The ex­per­i­men­tal vac­cines were de­vel­oped by Wuhan In­sti­tute of Bi­o­log­i­cal Prod­ucts un­der the Chi­na Na­tion­al Phar­ma­ceu­ti­cal Group (Sinopharm), and Bei­jing-based com­pa­ny Sino­vac Re­search and De­vel­op­ment. Tri­als have be­gun, news agency Xin­hua re­port­ed on Tues­day.

Un­like CanSi­no’s re­com­bi­nant ade­n­ovirus vec­tor vac­cine, these two com­pa­nies are de­vel­op­ing in­ac­ti­vat­ed vac­cines in which dead pathogens, in this case SARS-CoV-2, are used to en­hance im­muno­genic­i­ty. Such vac­cines al­ready ex­ist to pro­tect against dis­eases such as he­pati­tis A and in­fluen­za.

Sinopharm, which is al­so work­ing on an­oth­er in­ac­ti­vat­ed vac­cine and a ge­net­i­cal­ly en­gi­neered vac­cine for Covid-19, has set aside $142 mil­lion for its vac­cine re­search. Sino­vac, which has ex­pe­ri­ence de­vel­op­ing a SARS vac­cine, has shown promis­ing cross-neu­tral­iza­tion re­ac­tion to dif­fer­ent Covid-19 strains, the re­port said. — Na­tal­ie Grover

For a look at all End­points News coro­n­avirus sto­ries, check out our spe­cial news chan­nel.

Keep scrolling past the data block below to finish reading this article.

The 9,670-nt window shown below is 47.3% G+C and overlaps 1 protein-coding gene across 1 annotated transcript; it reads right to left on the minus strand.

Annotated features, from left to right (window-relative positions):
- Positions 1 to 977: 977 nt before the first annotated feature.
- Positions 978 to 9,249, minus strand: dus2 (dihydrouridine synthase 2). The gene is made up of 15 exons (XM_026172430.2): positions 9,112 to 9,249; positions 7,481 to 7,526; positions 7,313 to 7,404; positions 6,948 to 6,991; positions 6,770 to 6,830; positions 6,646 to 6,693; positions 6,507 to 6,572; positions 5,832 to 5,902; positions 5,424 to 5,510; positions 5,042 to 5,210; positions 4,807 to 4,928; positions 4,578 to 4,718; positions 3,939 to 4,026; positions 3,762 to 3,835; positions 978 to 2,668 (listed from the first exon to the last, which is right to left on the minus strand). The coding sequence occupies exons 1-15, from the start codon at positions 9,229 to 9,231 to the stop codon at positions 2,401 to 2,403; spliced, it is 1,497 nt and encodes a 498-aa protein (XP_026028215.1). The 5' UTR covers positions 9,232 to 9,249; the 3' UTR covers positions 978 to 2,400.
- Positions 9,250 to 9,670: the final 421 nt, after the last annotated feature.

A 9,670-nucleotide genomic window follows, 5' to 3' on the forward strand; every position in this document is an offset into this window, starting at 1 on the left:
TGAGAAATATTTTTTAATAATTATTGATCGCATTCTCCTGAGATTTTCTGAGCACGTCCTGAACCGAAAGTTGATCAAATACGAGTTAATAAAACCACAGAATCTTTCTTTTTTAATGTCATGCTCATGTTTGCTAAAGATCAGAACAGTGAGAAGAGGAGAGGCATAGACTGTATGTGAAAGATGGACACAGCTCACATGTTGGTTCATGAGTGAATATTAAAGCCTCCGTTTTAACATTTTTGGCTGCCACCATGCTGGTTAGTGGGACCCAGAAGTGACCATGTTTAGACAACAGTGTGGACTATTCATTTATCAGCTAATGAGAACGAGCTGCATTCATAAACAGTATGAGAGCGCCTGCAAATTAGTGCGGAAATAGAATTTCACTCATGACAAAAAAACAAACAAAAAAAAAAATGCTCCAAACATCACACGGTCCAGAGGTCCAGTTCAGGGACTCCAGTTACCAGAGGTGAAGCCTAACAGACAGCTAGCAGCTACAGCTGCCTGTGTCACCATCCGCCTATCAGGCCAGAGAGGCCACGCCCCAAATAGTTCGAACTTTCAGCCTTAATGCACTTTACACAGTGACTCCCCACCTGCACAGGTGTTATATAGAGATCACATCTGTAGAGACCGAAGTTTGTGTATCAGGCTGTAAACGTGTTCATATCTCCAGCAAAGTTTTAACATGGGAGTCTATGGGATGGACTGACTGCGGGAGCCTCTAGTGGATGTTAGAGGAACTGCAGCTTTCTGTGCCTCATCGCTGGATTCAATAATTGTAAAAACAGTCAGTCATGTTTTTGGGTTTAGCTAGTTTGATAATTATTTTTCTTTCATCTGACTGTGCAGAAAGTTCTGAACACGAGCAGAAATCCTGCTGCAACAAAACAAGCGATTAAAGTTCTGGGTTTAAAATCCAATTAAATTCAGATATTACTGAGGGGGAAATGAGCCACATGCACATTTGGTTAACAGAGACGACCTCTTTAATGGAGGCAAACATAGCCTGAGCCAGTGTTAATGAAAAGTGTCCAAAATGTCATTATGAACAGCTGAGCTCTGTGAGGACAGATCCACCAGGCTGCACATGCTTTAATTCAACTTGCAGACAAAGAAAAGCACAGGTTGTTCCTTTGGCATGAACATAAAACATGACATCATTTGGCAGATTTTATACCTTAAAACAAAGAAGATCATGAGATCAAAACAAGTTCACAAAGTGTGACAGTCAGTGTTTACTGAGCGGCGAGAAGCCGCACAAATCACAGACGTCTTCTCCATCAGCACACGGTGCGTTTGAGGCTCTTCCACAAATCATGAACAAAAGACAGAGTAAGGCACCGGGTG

In a sec­ond big set­back for Covid-19 an­ti­body treat­ment hopes, Re­gen­eron halts en­roll­ment for more se­vere pa­tients

Regeneron has just delivered more bad news for the hope that neutralizing antibodies could be used to treat patients with more severe forms of Covid-19.

The New York biotech said today that an independent monitoring committee recommended halting enrollment of patients who need high-flow oxygen or mechanical ventilation in one of the trials on their antibody cocktail, after finding “a potential safety signal” and “an unfavorable risk/benefit profile.” The news comes a week after the NIH scrapped a trial of Eli Lilly’s Covid-19 antibody after finding it was having little effect on an initial cohort of hospitalized patients.

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Eli Lilly CEO David Ricks (Evan Vucci/AP Images)

A p-val­ue of 0.38? NE­JM re­sults raise new ques­tions for Eli Lil­ly's vaunt­ed Covid an­ti­body

Generally, a p-value of 0.38 means your drug failed and by a fair margin. Depending on the company, the compound and the trial, it might mean the end of the program. It could trigger layoffs.

For Eli Lilly, though, it was part of the key endpoint on a trial that landed them a $1.2 billion deal with the US government to supply up to nearly 1 million Covid-19 antibodies.

So what does one make of that? Was the endpoint not so important, as Lilly maintains? Or did the US government promise a princely sum for a pedestrian drug?